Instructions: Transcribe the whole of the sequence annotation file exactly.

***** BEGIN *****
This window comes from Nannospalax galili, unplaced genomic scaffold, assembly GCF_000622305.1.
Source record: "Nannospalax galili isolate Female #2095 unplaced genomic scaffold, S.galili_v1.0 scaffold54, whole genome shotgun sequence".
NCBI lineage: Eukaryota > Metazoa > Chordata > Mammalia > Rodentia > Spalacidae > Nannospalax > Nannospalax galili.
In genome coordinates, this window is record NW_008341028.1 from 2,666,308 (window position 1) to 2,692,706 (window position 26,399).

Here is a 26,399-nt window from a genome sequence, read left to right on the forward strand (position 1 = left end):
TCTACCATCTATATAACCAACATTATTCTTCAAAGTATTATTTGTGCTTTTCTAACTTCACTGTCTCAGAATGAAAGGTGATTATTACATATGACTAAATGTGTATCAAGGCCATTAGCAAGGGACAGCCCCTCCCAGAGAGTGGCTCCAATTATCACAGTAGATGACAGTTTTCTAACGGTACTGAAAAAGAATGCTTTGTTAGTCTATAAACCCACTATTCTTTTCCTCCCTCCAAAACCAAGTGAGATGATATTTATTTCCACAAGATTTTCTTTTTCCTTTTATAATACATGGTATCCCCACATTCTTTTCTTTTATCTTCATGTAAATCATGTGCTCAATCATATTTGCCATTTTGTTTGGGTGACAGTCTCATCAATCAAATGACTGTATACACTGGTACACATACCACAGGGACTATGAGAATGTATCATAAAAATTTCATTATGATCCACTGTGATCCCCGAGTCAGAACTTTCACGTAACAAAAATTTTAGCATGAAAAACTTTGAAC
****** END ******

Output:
This window comes from Nannospalax galili, unplaced genomic scaffold, assembly GCF_000622305.1.
Source record: "Nannospalax galili isolate Female #2095 unplaced genomic scaffold, S.galili_v1.0 scaffold54, whole genome shotgun sequence".
NCBI lineage: Eukaryota > Metazoa > Chordata > Mammalia > Rodentia > Spalacidae > Nannospalax > Nannospalax galili.
In genome coordinates, this window is record NW_008341028.1 from 2,666,308 (window position 1) to 2,692,706 (window position 26,399).

Here is a 26,399-nt window from a genome sequence, read left to right on the forward strand (position 1 = left end):
TCTACCATCTATATAACCAACATTATTCTTCAAAGTATTATTTGTGCTTTTCTAACTTCACTGTCTCAGAATGAAAGGTGATTATTACATATGACTAAATGTGTATCAAGGCCATTAGCAAGGGACAGCCCCTCCCAGAGAGTGGCTCCAATTATCACAGTAGATGACAGTTTTCTAACGGTACTGAAAAAGAATGCTTTGTTAGTCTATAAACCCACTATTCTTTTCCTCCCTCCAAAACCAAGTGAGATGATATTTATTTCCACAAGATTTTCTTTTTCCTTTTATAATACATGGTATCCCCACATTCTTTTCTTTTATCTTCATGTAAATCATGTGCTCAATCATATTTGCCATTTTGTTTGGGTGACAGTCTCATCAATCAAATGACTGTATACACTGGTACACATACCACAGGGACTATGAGAATGTATCATAAAAATTTCATTATGATCCACTGTGATCCCCGAGTCAGAACTTTCACGTAACAAAAATTTTAGCATGAAAAACTTTGAAC